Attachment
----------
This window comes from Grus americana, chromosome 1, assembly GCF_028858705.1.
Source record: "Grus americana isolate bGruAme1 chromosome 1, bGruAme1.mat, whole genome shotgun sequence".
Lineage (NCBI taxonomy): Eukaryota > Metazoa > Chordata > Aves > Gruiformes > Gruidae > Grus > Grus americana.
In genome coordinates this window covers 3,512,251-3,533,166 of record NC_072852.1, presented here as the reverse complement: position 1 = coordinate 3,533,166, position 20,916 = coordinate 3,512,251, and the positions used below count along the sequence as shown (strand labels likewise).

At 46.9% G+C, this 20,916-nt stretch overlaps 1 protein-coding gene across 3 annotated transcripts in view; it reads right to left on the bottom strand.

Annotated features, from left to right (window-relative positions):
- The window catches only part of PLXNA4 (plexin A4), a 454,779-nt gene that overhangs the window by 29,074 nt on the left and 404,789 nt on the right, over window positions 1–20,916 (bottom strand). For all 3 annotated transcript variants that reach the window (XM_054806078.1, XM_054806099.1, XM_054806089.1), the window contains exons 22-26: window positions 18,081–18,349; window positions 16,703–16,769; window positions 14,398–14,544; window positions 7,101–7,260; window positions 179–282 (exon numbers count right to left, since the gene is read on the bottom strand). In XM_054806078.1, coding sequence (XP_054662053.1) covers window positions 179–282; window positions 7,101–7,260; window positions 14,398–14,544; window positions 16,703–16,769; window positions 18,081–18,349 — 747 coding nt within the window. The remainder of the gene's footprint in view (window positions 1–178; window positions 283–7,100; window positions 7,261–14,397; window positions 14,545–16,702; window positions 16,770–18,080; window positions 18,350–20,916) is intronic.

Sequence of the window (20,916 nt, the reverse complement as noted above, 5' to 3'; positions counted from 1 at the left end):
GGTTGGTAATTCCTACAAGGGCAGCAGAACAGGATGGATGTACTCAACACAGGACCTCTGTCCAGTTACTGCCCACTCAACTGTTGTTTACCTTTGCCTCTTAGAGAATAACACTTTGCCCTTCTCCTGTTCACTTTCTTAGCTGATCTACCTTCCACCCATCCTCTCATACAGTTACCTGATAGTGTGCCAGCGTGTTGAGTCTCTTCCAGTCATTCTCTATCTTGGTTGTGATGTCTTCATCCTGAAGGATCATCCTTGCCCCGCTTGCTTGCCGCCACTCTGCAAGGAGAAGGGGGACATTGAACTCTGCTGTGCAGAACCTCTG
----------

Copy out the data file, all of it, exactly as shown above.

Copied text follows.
This window comes from Grus americana, chromosome 1, assembly GCF_028858705.1.
Source record: "Grus americana isolate bGruAme1 chromosome 1, bGruAme1.mat, whole genome shotgun sequence".
Lineage (NCBI taxonomy): Eukaryota > Metazoa > Chordata > Aves > Gruiformes > Gruidae > Grus > Grus americana.
In genome coordinates this window covers 3,512,251-3,533,166 of record NC_072852.1, presented here as the reverse complement: position 1 = coordinate 3,533,166, position 20,916 = coordinate 3,512,251, and the positions used below count along the sequence as shown (strand labels likewise).

At 46.9% G+C, this 20,916-nt stretch overlaps 1 protein-coding gene across 3 annotated transcripts in view; it reads right to left on the bottom strand.

Annotated features, from left to right (window-relative positions):
- The window catches only part of PLXNA4 (plexin A4), a 454,779-nt gene that overhangs the window by 29,074 nt on the left and 404,789 nt on the right, over window positions 1–20,916 (bottom strand). For all 3 annotated transcript variants that reach the window (XM_054806078.1, XM_054806099.1, XM_054806089.1), the window contains exons 22-26: window positions 18,081–18,349; window positions 16,703–16,769; window positions 14,398–14,544; window positions 7,101–7,260; window positions 179–282 (exon numbers count right to left, since the gene is read on the bottom strand). In XM_054806078.1, coding sequence (XP_054662053.1) covers window positions 179–282; window positions 7,101–7,260; window positions 14,398–14,544; window positions 16,703–16,769; window positions 18,081–18,349 — 747 coding nt within the window. The remainder of the gene's footprint in view (window positions 1–178; window positions 283–7,100; window positions 7,261–14,397; window positions 14,545–16,702; window positions 16,770–18,080; window positions 18,350–20,916) is intronic.

Sequence of the window (20,916 nt, the reverse complement as noted above, 5' to 3'; positions counted from 1 at the left end):
GGTTGGTAATTCCTACAAGGGCAGCAGAACAGGATGGATGTACTCAACACAGGACCTCTGTCCAGTTACTGCCCACTCAACTGTTGTTTACCTTTGCCTCTTAGAGAATAACACTTTGCCCTTCTCCTGTTCACTTTCTTAGCTGATCTACCTTCCACCCATCCTCTCATACAGTTACCTGATAGTGTGCCAGCGTGTTGAGTCTCTTCCAGTCATTCTCTATCTTGGTTGTGATGTCTTCATCCTGAAGGATCATCCTTGCCCCGCTTGCTTGCCGCCACTCTGCAAGGAGAAGGGGGACATTGAACTCTGCTGTGCAGAACCTCTG